def compute_rougeL_scores(df: pd.DataFrame) -> pd.Series:
   return rouge(

baseline_df["rougeL_score"] = compute_rougeL_scores(baseline_df)
recent_df["rougeL_score"] = compute_rougeL_scores(recent_df)

Compute Embeddings for Prompts and Responses

Next, let’s compute embeddings for the articles and summaries.

generator = EmbeddingGenerator.from_use_case(
baseline_df["article_vector"] = generator.generate_embeddings(text_col=baseline_df["article"])
baseline_df["summary_vector"] = generator.generate_embeddings(text_col=baseline_df["summary"])
recent_df["article_vector"] = generator.generate_embeddings(text_col=recent_df["article"])
recent_df["summary_vector"] = generator.generate_embeddings(text_col=recent_df["summary"])

Launch Phoenix

Now, let’s define a schema to tell Phoenix what the columns of your dataframe represent (tags, prompts, responses, etc.). See the docs for guides on how to define your own schema and API reference on phoenix.Schema and phoenix.EmbeddingColumnNames.

schema = px.Schema(
       vector_column_name="article_vector", raw_data_column_name="article"
       vector_column_name="summary_vector", raw_data_column_name="summary"

Next, create Phoenix datasets that wrap your dataframes with schemas that describe them.

baseline_ds = px.Dataset(dataframe=baseline_df, schema=schema, name="baseline")
recent_ds = px.Dataset(dataframe=recent_df, schema=schema, name="recent")

Finally, launch Phoenix. Follow the instructions in the cell output to open the Phoenix UI in the notebook or in a new browser tab.

session = px.launch_app(primary=recent_ds, reference=baseline_ds)

Find the Root-Cause of Your Model Performance Issue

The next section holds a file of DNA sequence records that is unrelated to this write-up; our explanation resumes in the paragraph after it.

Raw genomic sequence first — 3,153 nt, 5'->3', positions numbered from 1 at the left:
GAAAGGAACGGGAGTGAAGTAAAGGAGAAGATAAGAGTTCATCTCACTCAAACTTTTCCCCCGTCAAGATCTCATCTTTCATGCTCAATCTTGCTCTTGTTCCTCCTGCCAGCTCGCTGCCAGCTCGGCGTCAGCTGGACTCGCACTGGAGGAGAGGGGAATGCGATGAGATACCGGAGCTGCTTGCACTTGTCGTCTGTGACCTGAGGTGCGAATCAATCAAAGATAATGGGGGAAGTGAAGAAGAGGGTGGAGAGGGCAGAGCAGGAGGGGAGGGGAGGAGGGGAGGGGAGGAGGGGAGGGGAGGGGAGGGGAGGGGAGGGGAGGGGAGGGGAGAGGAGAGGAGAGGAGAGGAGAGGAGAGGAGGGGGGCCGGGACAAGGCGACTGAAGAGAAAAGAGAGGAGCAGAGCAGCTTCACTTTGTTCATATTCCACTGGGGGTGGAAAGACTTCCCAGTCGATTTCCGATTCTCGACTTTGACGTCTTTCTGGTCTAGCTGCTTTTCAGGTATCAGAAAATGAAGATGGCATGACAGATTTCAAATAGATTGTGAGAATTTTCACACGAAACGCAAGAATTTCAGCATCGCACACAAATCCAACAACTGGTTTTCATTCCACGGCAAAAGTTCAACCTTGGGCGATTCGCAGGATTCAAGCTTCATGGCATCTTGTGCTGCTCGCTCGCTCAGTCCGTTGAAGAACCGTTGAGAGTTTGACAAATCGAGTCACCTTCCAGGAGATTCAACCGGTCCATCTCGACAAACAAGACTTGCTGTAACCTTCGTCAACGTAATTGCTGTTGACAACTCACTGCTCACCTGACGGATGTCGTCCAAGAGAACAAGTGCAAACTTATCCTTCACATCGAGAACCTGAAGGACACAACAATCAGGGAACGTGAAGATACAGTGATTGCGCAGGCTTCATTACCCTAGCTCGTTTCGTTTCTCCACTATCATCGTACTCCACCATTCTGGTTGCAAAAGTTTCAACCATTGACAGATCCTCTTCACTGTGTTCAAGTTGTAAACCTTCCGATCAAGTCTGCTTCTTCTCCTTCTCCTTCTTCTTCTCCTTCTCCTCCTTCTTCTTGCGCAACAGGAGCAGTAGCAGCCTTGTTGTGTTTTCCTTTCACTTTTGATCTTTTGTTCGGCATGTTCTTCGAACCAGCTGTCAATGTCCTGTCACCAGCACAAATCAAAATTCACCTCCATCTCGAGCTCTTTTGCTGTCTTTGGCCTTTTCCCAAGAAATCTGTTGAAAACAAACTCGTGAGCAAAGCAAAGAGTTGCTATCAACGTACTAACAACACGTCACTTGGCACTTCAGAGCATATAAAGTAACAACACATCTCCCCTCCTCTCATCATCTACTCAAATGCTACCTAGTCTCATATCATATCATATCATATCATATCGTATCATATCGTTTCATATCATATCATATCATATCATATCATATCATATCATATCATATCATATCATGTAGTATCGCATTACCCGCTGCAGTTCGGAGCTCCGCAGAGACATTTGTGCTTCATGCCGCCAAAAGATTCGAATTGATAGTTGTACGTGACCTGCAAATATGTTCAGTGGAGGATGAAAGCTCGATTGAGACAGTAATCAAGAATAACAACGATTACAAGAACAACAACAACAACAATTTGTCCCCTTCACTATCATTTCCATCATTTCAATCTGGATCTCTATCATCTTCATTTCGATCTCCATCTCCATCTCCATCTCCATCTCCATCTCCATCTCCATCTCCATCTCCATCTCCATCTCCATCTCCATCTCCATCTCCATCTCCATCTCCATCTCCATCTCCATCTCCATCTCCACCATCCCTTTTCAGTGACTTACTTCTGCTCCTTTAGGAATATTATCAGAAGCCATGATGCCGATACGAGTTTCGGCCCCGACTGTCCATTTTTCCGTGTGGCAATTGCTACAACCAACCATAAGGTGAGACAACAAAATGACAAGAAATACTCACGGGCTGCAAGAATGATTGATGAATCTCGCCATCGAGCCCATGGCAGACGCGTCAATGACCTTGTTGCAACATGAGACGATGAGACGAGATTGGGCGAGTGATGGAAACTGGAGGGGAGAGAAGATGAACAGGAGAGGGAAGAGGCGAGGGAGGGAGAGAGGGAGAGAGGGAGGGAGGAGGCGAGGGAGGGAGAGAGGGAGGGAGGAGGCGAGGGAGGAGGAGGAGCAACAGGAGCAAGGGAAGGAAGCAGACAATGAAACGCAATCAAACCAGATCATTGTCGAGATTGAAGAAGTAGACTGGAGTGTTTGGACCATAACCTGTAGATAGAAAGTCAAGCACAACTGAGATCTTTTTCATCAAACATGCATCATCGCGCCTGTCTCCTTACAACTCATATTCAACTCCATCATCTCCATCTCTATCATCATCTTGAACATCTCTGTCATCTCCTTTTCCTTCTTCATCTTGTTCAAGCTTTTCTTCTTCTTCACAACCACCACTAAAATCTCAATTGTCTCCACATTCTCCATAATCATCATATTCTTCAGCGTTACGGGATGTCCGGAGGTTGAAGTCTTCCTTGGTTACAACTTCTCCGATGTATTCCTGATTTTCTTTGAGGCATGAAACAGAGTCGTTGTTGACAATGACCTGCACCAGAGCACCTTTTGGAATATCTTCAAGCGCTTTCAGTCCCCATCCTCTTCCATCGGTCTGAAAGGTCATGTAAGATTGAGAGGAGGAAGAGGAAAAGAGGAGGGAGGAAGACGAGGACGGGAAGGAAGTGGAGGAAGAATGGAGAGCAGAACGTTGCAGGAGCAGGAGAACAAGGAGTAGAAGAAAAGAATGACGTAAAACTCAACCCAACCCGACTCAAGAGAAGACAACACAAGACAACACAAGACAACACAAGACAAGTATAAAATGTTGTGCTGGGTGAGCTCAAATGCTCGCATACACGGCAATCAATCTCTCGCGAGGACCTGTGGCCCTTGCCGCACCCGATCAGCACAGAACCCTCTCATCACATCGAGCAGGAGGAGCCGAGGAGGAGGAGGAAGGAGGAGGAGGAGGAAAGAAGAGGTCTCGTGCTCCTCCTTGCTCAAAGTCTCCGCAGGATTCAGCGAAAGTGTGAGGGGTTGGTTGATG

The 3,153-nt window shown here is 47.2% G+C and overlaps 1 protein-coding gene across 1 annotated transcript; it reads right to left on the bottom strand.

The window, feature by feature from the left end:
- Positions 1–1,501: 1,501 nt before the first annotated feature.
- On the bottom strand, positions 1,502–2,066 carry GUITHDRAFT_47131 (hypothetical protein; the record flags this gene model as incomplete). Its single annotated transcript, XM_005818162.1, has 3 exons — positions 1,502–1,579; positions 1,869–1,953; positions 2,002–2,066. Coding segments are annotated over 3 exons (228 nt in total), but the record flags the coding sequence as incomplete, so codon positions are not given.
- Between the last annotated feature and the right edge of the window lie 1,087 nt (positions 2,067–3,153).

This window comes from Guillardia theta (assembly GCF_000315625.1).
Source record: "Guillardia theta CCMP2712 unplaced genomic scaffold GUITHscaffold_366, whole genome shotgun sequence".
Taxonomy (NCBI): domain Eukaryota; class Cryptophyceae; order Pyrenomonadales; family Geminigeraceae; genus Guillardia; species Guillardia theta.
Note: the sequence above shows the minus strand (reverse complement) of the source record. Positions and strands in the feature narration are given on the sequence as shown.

Leveraging Phoenix, finding the root-cause of your LLM’s performance issue is relatively straightforward.

Click on “article_vector” to go to the embeddings view for your prompts (the input news articles).

arize phoenix article vector

Select a period of high drift.

arize phoenix drift detection in notebook

Then, color your data by the “rougeL_score” dimension. The problematic clusters have low ROUGE-L score in blue, the well-performing clusters have high ROUGE-L score in green.

umap llm arize phoenix color by rouge score evaluation and root cause analysis

Next, use the lasso to select part of your data and inspect the prompt-response pairs.

umap select points with lasso

From there, select each cluster in the left panel and look at the prompt-response pairs. Notice that the LLM is doing a good job summarizing the English articles in the green cluster (high ROUGE-L score), but is struggling to summarize Dutch articles in the blue cluster (low ROUGE-L score).

select clusters umap

Congrats! You’ve discovered that your LLM is struggling to summarize news articles in Dutch. You should modify your prompt template to see if you can improve your ROUGE-L score for Dutch articles or exclude articles in Dutch from the daily newsletter for the time being.


To recap, this code-along blog explored the process of identifying performance issues in a large language model (LLM) for text summarization using Arize-Phoenix. By analyzing prompt-response pairs and evaluating ROUGE-L scores, we discovered that the LLM struggled to summarize Dutch news articles, leading to low scores. This finding highlights the importance of monitoring LLM performance and identifying specific areas of weakness. By modifying prompt templates, we can improve the model’s overall performance.